20 January 2015

London - Rotherhithe, Surrey Quays & Deptford

Have you heard of the Mayflower? I had the chance to have a pint or two in Rotherhithe, South East London and learnt a thing or two about that famous British sailing vessel. What's Surrey Quays? Trading the West for something a little bit more East I got to know a side of London I wanted to revisit. Who knew Deptford served a healthy serving of Ho Chi Minh City? Go!

Rewinding back the hands of time to Saxon London led me to Rotherhithe. Deriving from the Saxon terms for Rothra, a marnier or oarsman, and Hythe being a 'landing space'. Early Rotherhithe dates back as far as 1282, when its believed that Rotherhithe was a small village upon the gravel of the famous Thames River. Having previously gone on a pub crawl with my parents and younger brother I had the chance to see the winding cobbled lanes of Rotherhithe. Trusting the Thames Path from Tower Bridge I really got the mix of 18th century brickwork buildings with the new skyline bringing the 21st century into the frame. I wouldn't mind calling one of the flats home because the area seemed so quiet and out of the hustle and bustle that London is infamous for. When in London its key to make the best of the Thames Path to see places such as Rotherhithe. Parental pub crawls are quite educational B!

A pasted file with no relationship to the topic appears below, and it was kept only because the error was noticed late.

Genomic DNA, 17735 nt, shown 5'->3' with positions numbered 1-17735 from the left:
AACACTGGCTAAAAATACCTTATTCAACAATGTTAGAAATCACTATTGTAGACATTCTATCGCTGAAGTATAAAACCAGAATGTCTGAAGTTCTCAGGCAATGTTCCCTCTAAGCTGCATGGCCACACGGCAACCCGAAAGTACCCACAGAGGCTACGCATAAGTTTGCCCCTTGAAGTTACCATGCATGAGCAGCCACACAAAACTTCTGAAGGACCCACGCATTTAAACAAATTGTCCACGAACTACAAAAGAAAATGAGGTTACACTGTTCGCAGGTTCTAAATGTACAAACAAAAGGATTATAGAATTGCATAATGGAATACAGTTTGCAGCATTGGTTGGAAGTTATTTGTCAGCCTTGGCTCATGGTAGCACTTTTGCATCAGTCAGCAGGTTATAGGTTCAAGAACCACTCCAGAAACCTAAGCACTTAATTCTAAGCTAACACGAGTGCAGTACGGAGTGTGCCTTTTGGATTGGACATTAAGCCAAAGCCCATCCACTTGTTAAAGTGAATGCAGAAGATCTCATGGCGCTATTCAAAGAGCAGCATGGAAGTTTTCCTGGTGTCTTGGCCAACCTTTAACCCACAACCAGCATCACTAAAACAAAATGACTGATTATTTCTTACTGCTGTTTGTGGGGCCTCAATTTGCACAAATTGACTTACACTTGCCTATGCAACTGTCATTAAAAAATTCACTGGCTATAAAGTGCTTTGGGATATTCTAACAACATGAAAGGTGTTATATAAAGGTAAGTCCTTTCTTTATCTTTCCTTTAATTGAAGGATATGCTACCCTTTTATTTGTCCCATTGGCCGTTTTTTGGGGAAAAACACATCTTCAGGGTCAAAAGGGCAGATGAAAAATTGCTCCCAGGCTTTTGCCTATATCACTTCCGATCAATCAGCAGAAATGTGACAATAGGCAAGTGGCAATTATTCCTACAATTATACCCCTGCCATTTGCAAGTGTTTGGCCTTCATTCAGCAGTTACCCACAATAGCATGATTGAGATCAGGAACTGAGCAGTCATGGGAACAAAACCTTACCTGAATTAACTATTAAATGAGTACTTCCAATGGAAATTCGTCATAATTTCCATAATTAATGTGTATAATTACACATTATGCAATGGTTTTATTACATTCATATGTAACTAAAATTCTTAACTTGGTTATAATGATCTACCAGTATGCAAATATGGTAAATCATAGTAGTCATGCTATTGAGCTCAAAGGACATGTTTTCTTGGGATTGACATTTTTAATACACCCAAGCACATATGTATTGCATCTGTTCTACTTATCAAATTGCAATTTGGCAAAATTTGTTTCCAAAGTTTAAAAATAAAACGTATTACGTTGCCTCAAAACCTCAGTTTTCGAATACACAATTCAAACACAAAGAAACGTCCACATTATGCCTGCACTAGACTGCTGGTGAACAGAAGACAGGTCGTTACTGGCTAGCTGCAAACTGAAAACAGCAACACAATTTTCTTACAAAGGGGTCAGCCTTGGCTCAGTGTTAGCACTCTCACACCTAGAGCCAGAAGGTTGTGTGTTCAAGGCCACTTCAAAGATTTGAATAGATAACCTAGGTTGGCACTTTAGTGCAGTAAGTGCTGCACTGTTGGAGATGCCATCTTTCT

Once a bustling water way the River Thames was the lifeblood of London with vessels transporting goods from as far back as Roman times to the maiden voyage of the Mayflower. Once named 'The Shippe' that London pub now goes by the name of 'The Mayflower' making a key reference to the famous United States bound vessel. Leaving Rotherhithe in 1620 the Mayflower docked at Southampton before crossing the Altantic Ocean to New England then known as 'The New World'. It's mental to think that the Mayflower left Rotherhithe 156 years before American Independence was declared on the 4th of July 1776! Contrary to belief London's docks were littered with pubs that acted as the meeting point for the crew, I guess those sailors would have a skinful before setting sail? The ships captain was buried in the graveyard of St. Mary's Church across from that famous public house in 1621. Yes, Rotherhithe helped the founding 'Pilgrim Fathers' reach the 'New World since 1620! Ha USA!